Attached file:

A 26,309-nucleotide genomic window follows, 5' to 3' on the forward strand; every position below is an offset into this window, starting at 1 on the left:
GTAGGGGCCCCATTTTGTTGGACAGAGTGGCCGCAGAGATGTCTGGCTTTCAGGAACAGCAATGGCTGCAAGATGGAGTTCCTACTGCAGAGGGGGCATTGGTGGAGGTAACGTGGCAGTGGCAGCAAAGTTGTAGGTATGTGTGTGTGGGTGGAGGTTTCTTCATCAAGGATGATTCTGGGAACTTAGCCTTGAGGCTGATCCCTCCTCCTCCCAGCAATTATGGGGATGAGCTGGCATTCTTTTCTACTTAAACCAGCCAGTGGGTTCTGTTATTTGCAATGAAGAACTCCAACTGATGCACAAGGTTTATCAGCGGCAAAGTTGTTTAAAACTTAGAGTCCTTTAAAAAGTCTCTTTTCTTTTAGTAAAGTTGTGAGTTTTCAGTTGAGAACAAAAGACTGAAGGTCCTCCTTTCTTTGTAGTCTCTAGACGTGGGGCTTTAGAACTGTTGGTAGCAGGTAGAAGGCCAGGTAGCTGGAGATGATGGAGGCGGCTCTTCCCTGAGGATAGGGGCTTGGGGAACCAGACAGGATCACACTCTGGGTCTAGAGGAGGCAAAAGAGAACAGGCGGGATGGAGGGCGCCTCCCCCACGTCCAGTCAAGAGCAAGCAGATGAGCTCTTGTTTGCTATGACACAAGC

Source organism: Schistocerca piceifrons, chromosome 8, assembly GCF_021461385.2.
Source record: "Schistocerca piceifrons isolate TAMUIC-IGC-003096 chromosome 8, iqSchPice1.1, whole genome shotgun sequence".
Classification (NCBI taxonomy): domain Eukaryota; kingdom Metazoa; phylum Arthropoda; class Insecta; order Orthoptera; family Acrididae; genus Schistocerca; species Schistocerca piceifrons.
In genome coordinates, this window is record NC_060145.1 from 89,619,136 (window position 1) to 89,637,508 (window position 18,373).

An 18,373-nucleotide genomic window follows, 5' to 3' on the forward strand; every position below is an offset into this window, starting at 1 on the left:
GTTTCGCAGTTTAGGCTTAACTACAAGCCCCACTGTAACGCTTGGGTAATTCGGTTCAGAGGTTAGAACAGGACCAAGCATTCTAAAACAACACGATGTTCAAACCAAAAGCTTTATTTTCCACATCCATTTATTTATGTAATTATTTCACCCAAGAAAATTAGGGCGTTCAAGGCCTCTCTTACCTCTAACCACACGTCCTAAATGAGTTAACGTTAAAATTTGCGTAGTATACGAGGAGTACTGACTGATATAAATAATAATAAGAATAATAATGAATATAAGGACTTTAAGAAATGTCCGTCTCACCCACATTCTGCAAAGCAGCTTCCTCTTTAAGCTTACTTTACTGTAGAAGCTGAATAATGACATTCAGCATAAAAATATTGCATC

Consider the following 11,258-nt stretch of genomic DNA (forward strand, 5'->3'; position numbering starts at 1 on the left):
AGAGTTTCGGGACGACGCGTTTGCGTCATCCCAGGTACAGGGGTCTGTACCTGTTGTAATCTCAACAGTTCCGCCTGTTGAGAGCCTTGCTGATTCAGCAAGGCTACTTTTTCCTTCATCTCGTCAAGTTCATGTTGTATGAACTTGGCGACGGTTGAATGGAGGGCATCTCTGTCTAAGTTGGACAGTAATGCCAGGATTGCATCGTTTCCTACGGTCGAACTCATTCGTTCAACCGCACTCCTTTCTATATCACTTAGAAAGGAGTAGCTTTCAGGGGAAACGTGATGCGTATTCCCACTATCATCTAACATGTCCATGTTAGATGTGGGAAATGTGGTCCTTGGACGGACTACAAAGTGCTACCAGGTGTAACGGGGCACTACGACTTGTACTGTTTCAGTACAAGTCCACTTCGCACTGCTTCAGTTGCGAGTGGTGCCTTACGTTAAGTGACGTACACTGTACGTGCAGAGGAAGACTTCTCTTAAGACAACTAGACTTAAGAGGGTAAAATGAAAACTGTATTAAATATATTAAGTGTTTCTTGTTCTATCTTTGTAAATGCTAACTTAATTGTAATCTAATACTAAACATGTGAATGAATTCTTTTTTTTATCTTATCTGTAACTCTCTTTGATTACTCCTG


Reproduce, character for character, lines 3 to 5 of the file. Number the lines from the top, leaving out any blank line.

Source organism: Schistocerca piceifrons, chromosome 8, assembly GCF_021461385.2.
Source record: "Schistocerca piceifrons isolate TAMUIC-IGC-003096 chromosome 8, iqSchPice1.1, whole genome shotgun sequence".
Classification (NCBI taxonomy): domain Eukaryota; kingdom Metazoa; phylum Arthropoda; class Insecta; order Orthoptera; family Acrididae; genus Schistocerca; species Schistocerca piceifrons.